Over the past decade, electric vehicles have been touted as a zero-emissions (of carbon gases) transportation device. In Ontario, the Electrical Vehicle (EV) incentive program was introduced by the then Liberal government in 2010 to encourage Ontarians to buy these vehicles. This program was cancelled by the newly elected Progressive Conservative government when they took power in 2018.
The Federal government, through its 2019 budget, provides rebates to Canadians to buy electrical vehicles. These rebates will take up to $5,000 off the cost of electric vehicles, and $2,500 off plug-in hybrids, but they initially applied only to cars that cost less than $45,000.
The public has always been told that electrical vehicles are “green” and “clean”. For those who do not examine this projected image of the electric vehicle in details, buying into the idea is easy. We all know that internal combustion engines burning gas or diesel will have carbon gas emissions and electrical motors do not emit any gases. However, we must also be aware that today’s vehicles emit only about 1 percent of the pollution of what they did in the 1960s, and new innovations continue to improve those engines’ efficiency and cleanliness.
People also tend to ignore how electricity — what EVs run on — is made. While the U.S. is making strides toward renewable energy, it is still largely dependent on natural gas and coal for the production of electricity. This ultimately means EVs are largely dependent on fossil fuels to operate. In Ontario, coal firing plants are eliminated but gas firing generating plants still exist to supplement windmills and solar panels when they cannot produce due to windless or cloudy days.
2018年，德国慕尼黑经济研究所（IFO）的研究报告指出，电动汽车的碳排放量可能高于柴油车，原因是其所用的锂离子电池。该研究使用特斯拉Model 3为例子。特斯拉Model 3的电池组的排污量为11至15吨二氧化碳。每个电池组的使用寿命约为10年，可行驶94,000公路。该车每行一公里要排放73至98克二氧化碳（每英里116至156克二氧化碳）。如果加上为这些车辆提供电力的发电厂的二氧化碳排放量，实际的特斯拉排污量为每公里156到180克二氧化碳（每英里249和289克二氧化碳）。
A 2018 study released by the Institute for Economic Research (IFO) in Munich, Germany found driving electric cars might come with higher emissions than diesel vehicles, largely because of lithium-ion battery production. The study uses a Tesla Model 3 as an example. A battery pack for this vehicle pollutes the climate with 11 to 15 tonnes of CO2. Each battery pack has a lifespan of approximately ten years and total mileage of 94,000 would translate into 73 to 98 grams of CO2 per kilometre (116 to 156 grams of CO2 per mile). Add the CO2 emissions of the electricity from power plants that power such vehicles to the equation, and the actual Tesla emissions could be between 156 to 180 grams of CO2 per kilometre (249 and 289 grams of CO2 per mile).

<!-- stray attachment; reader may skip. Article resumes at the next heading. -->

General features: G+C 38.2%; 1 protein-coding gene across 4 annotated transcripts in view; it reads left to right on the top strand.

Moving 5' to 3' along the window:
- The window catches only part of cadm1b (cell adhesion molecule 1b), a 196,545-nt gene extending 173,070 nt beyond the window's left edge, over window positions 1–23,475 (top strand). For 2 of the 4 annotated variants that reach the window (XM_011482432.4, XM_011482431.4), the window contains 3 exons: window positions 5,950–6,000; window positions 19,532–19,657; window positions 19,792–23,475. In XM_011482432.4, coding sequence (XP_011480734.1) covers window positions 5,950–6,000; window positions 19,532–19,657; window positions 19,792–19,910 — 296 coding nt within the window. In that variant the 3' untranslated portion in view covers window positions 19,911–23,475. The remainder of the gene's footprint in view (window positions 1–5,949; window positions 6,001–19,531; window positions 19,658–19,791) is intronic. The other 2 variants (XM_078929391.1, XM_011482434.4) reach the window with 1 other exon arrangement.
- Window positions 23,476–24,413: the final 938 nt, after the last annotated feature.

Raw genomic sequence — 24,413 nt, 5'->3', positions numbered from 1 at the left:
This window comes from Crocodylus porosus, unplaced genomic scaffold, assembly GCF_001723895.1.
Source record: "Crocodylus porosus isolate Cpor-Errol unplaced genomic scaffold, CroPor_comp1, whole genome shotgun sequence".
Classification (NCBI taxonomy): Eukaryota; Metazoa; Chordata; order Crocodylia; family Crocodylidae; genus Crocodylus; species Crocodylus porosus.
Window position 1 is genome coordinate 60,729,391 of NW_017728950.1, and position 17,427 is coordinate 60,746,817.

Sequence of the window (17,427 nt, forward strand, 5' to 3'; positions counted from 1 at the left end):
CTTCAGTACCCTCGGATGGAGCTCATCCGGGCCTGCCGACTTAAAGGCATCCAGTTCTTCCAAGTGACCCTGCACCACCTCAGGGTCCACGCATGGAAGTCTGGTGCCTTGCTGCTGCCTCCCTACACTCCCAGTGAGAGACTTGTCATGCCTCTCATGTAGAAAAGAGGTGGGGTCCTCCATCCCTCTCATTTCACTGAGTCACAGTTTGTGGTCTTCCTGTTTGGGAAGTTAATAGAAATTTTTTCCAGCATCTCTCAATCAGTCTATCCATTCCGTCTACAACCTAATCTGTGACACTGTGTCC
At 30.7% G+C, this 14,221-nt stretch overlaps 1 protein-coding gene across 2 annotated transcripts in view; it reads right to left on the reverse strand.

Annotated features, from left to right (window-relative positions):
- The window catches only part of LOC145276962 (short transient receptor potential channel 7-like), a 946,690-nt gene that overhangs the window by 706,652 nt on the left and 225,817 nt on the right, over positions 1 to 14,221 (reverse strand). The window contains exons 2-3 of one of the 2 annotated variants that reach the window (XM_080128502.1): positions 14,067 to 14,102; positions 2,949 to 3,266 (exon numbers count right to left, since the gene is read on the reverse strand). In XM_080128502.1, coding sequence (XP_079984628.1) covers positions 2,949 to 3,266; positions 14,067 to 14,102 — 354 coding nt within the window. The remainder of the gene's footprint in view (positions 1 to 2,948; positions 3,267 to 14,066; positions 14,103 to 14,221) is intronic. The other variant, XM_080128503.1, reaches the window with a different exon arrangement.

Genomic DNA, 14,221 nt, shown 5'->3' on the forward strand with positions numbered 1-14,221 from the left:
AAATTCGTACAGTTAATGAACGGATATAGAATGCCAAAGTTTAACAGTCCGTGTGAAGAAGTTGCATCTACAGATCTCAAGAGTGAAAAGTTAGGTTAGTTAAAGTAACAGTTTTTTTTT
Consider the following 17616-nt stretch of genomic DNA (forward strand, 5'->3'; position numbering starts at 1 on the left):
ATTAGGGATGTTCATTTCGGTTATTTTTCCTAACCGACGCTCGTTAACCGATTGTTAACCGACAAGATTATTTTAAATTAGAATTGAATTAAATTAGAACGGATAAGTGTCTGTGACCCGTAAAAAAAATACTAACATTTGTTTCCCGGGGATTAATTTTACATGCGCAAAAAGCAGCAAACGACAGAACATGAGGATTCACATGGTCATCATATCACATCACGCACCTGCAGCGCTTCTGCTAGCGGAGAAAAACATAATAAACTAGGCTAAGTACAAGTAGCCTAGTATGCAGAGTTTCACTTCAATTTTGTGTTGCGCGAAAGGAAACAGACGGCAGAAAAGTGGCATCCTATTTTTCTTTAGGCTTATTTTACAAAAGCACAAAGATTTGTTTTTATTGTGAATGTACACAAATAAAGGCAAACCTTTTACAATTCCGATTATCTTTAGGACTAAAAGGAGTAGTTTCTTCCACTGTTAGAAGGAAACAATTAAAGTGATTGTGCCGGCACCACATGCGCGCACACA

German researchers criticized the fact that EU legislation classifies electric cars as zero-emission cars; they call it a deception because electric cars, like the Tesla Model 3, with all the factors included, produce more emissions (156-180 grams of CO2 per kilometre) than a diesel-powered Mercedes C220d (141 grams of CO2 per kilometre). The Mercedes figure even includes emissions from producing diesel fuel.
Just like the case of the windmill – when carbon footprints for producing the hardware and the pedestal are included, the CO2 emissions supposedly saved throughout the life span of the equipment are actually less than that for the same amount of energy generated by a fossil fuel power plant. The electric vehicles emit more carbon gas than the new internal combustion vehicles once we add the carbon footprint for making the batteries into the equation.
There is a saying - “Lies repeated a thousand times becomes the truth”. Electric vehicle are not the ultimate and absolute carbon gas savers but the fallacy continues to be perpetuated by environmentalists and governments. Maybe we should start questioning their motives now?
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